Today, the Brain Energy Support Team (BEST) pays tribute to an extraordinary person who touched many lives in the brain injury community throughout the nation.
Ralph William Shields played key roles in brain injury advocacy. As a brain injury survivor himself, he was an advocate for disability rights at the local, state and national levels, held key leadership positions in various brain injury organizations, was a valued team member on a number of critical projects and trainings and high lauded for many other efforts.
Shields passed away earlier this year at his home in New York.
BEST Founder and Chief Visionary Officer, Penny Condoll, shares her thoughts on Shields’ work and legacy.
I met Ralph in 2008 at a national TBI conference in Washington, D.C. I was new to disability advocacy, had been a newly elected chair of the Washington State Governor’s TBI Council and was just starting the vision for BEST. During breaks from the conference, Ralph told me stories. I was so encouraged to hear his pride as he talked of his accomplishments and how he was influencing the “old school” thought about brain injury. I’ll never forget how I left that encounter.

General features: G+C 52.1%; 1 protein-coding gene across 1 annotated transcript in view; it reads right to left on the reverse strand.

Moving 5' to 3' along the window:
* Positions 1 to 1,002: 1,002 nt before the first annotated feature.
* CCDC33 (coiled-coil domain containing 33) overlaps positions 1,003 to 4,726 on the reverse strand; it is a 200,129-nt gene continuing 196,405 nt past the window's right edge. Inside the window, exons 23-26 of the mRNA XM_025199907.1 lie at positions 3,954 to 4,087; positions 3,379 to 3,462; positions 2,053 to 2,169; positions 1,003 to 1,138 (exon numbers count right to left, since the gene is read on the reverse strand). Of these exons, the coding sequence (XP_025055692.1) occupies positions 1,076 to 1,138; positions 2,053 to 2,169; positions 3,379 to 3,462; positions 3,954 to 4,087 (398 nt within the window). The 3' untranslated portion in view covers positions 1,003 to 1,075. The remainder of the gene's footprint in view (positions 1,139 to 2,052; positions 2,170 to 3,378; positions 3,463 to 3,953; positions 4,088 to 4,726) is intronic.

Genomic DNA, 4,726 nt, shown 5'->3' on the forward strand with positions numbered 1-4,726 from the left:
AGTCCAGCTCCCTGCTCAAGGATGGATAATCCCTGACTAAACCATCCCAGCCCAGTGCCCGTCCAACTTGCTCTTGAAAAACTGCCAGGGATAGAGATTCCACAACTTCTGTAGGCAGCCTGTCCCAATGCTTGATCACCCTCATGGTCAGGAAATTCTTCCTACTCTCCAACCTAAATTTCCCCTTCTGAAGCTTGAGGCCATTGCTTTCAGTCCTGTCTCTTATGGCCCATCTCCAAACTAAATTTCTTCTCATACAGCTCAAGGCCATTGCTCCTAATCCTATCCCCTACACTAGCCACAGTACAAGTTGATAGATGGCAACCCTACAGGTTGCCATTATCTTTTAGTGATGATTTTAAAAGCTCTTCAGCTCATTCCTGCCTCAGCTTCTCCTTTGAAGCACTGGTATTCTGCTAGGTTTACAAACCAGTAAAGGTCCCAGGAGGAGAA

I was changed.
I also gained a role model, a peer and a TBI brother.
Months later, I realized that Ralph had helped Dr. Gordon, his wife and the team at Mt. Sinai create the program, “Moving On.” This workbook has become a standard way we talk about brain injury in Washington State. It’s taught and supported in college settings and support groups. It’s one of the core tools we use in our Project PEER (TBI coaching and mentoring) program at BEST. It’s a workbook that has changed my life and my TBI family’s lives. The pages demonstrated how Ralph and the team had the belief that we could control our futures with the right support.
So thank you, Ralph, from your TBI family in Washington State, for your lifetime of service and tenacity. I hope you knew the significance of your impact.
For more information on Shields’ work and life and to leave your own memorial tribute online, click here.